The dependence of the discrepancy between the two curves on the amplitude of the AC field is shown in Figure 2. In the low-field limit there is no discrepancy, because and , but it is visible at  kA/m and increases with increasing field. Beyond  kA/m the relative difference remains constant at about , which is too large to use the approximation in calculations of the magnetization. In Section 4 we show that this does not disqualify the chord susceptibility in calculation of the energy loss.

In Sections 3 and 4 we present analytical solutions to the Debye relaxation equation enriched with the Larmor torque: with as given in (10), is the average of magnetization of the single-domain magnetic particles, and is the external magnetic field. In the calculations the effect of internal fields (crystalline anisotropy and demagnetization fields) is not considered. We will use these results to assess the effects of the torque on the steady-state solutions under linear and circular polarization of the AC magnetic field. As we take into account the curvature of the Langevin function, we can also discuss the implications of the chord susceptibility.

3. Circular Polarization

In this section we give the analytical solution of (13) for a rotating magnetic field. The first term, representing the Larmor torque, spoils the separation of Cartesian components, which has enabled the derivation of the solution, equation (11), found in Section 2 for the Debye relaxation equation. For a rotating magnetic field, ; ; , the coupled equations to be solved are as follows: To handle the entanglement of the three components of , it will prove to be convenient to apply the series of transformations that enabled us in a previous work [3] to solve this set of equations for free precession, that is, in the absence of relaxation . Three transformations create a coordinate system, which rotates as dictated by free Larmor precession in the rotating field. First, a rotation around the -axis by an angle makes the plane follow the magnetic field, then the -axis is turned by an angle into the direction of the total angular velocity , and finally a rotation around this new -axis by an angle drives the plane to rotate together with the magnetization vector. The description is reminiscent of an Euler transformation and indeed the product of the three matrices representing the rotations listed above is of the form of the canonical Euler transformation [16] with the replacements , , and . As the axis of the Larmor precession is the magnetic field, which rotates in the plane perpendicular to the -axis, is perpendicular to and . Also, it follows from this configuration that and . In what follows, the transformation matrix will be used in the formTo find the derivative of the transformed magnetization vector , we need the derivative of the matrix : Substituting here from (13), we find that the contribution of the Larmor torque to cancels , as it should, leaving the following differential equations for the transformed magnetization: The first term on the right-hand side gives trivially , the second one can be found applying (15), to find the differential equations for the three components of the transformed magnetization vector. Ultimately, the analytical solution for the transformed magnetization vector is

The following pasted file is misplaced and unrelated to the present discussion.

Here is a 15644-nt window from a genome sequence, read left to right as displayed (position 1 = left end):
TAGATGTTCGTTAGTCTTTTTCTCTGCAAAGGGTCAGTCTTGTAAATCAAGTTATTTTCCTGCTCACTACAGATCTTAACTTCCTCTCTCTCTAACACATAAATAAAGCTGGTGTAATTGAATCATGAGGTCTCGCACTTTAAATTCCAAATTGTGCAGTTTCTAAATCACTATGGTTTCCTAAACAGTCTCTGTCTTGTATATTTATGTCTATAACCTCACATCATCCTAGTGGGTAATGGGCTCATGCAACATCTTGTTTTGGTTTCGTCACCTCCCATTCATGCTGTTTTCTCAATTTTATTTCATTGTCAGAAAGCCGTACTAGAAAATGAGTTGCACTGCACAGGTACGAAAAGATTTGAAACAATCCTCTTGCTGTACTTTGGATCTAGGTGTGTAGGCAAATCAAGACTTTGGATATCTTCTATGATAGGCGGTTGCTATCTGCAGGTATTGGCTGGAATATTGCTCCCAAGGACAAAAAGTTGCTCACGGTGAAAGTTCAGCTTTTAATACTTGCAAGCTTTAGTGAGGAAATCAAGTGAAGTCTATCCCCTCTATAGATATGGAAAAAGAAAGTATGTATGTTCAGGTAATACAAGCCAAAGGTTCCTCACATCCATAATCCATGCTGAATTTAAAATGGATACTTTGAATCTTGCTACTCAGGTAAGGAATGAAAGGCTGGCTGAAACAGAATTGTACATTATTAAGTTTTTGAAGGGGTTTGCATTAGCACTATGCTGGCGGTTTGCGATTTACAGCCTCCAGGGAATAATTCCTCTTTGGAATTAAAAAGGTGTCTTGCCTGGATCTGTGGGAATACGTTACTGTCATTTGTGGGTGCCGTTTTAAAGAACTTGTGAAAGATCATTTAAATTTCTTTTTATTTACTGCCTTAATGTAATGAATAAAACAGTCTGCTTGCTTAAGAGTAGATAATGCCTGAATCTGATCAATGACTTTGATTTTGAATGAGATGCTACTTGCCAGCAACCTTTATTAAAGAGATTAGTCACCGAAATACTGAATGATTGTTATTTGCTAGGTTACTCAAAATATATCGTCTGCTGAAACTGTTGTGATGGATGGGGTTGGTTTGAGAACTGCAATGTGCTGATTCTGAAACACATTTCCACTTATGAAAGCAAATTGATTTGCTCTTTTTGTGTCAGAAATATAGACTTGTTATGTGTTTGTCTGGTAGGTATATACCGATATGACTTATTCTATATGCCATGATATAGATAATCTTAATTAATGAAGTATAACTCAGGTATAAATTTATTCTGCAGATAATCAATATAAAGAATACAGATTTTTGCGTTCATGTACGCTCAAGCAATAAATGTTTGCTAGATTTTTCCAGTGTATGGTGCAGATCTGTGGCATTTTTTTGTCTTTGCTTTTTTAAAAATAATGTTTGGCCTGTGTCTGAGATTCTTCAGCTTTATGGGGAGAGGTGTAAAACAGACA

Here is defined by , . Since the exponentially decaying terms are of no interest for applications on time scales exceeding by several orders of magnitude and we seek the steady-state solution in the laboratory frame, we will drop the exponential terms. The inverse transformation is easily carried out with the transpose of matrix (15). A compact form of the final result is Note that , indicating that the interplay of Larmor precession and relaxation pushes the magnitude of the magnetization, which is time-independent, below the thermal equilibrium value in a static field . The energy loss per cycle is easily calculated: This Debye-type dependence on is familiar in low-field magnetic resonance [17] and was shown by Garstens [18] to be exact in the limit of vanishing static field.

The basic functional dependence of and , and can be complicated if is too large to use a susceptibility to calculate . Separating , we can analyze the term as a function of and . As is an elusive quantity, not very easy to control experimentally, we have plotted as a function of under the condition that for various values of ; see Figure 3. The maxima of these functions are seen to occur, where . Indeed this conditional derivative vanishes at , where , which is reflected in the line connecting the maxima in Figure 3.

The basic functional dependence of on , , and is dictated by the term . Noting that , it has maximum either as a function of , , or products and . To facilitate comparison with Garstens and Kaplan’ [17] result for the frequency dependence of , we select the dimensionless parameters and and define and . Figure 3 shows (which is proportional to ) as a function of at various value of . The energy loss is seen to increase with up to a maximum at , the value of at the maxima being . It is remarkable how the interplay of relaxation and Larmor precession suppresses the energy loss, in the case of circular polarization.

The specific absorption rate (SAR) defined as energy loss per second and per kg of the colloid is the gauge of energy losses relevant to applications: